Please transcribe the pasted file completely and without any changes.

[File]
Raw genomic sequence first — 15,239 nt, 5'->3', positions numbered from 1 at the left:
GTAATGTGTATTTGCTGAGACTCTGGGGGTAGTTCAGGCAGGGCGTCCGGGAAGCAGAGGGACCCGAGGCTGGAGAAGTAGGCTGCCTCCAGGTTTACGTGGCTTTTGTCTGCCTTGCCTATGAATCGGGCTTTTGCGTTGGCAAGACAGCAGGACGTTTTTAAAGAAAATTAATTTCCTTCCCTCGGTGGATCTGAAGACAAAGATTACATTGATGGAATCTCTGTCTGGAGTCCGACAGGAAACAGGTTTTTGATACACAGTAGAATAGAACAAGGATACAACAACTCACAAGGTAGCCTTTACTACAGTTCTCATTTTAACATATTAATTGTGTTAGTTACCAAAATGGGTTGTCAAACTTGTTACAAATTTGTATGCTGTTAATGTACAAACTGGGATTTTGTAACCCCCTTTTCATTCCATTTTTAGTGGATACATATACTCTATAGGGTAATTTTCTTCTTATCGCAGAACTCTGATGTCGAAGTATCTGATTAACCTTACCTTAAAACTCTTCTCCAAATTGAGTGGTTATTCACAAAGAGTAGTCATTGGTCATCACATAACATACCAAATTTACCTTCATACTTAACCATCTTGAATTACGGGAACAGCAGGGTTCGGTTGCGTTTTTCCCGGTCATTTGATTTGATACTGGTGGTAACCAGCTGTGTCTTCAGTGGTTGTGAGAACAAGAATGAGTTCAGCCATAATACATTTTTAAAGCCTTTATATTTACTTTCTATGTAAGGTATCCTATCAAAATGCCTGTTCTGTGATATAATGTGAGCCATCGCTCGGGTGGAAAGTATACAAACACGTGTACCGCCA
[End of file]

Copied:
Raw genomic sequence first — 15,239 nt, 5'->3', positions numbered from 1 at the left:
GTAATGTGTATTTGCTGAGACTCTGGGGGTAGTTCAGGCAGGGCGTCCGGGAAGCAGAGGGACCCGAGGCTGGAGAAGTAGGCTGCCTCCAGGTTTACGTGGCTTTTGTCTGCCTTGCCTATGAATCGGGCTTTTGCGTTGGCAAGACAGCAGGACGTTTTTAAAGAAAATTAATTTCCTTCCCTCGGTGGATCTGAAGACAAAGATTACATTGATGGAATCTCTGTCTGGAGTCCGACAGGAAACAGGTTTTTGATACACAGTAGAATAGAACAAGGATACAACAACTCACAAGGTAGCCTTTACTACAGTTCTCATTTTAACATATTAATTGTGTTAGTTACCAAAATGGGTTGTCAAACTTGTTACAAATTTGTATGCTGTTAATGTACAAACTGGGATTTTGTAACCCCCTTTTCATTCCATTTTTAGTGGATACATATACTCTATAGGGTAATTTTCTTCTTATCGCAGAACTCTGATGTCGAAGTATCTGATTAACCTTACCTTAAAACTCTTCTCCAAATTGAGTGGTTATTCACAAAGAGTAGTCATTGGTCATCACATAACATACCAAATTTACCTTCATACTTAACCATCTTGAATTACGGGAACAGCAGGGTTCGGTTGCGTTTTTCCCGGTCATTTGATTTGATACTGGTGGTAACCAGCTGTGTCTTCAGTGGTTGTGAGAACAAGAATGAGTTCAGCCATAATACATTTTTAAAGCCTTTATATTTACTTTCTATGTAAGGTATCCTATCAAAATGCCTGTTCTGTGATATAATGTGAGCCATCGCTCGGGTGGAAAGTATACAAACACGTGTACCGCCA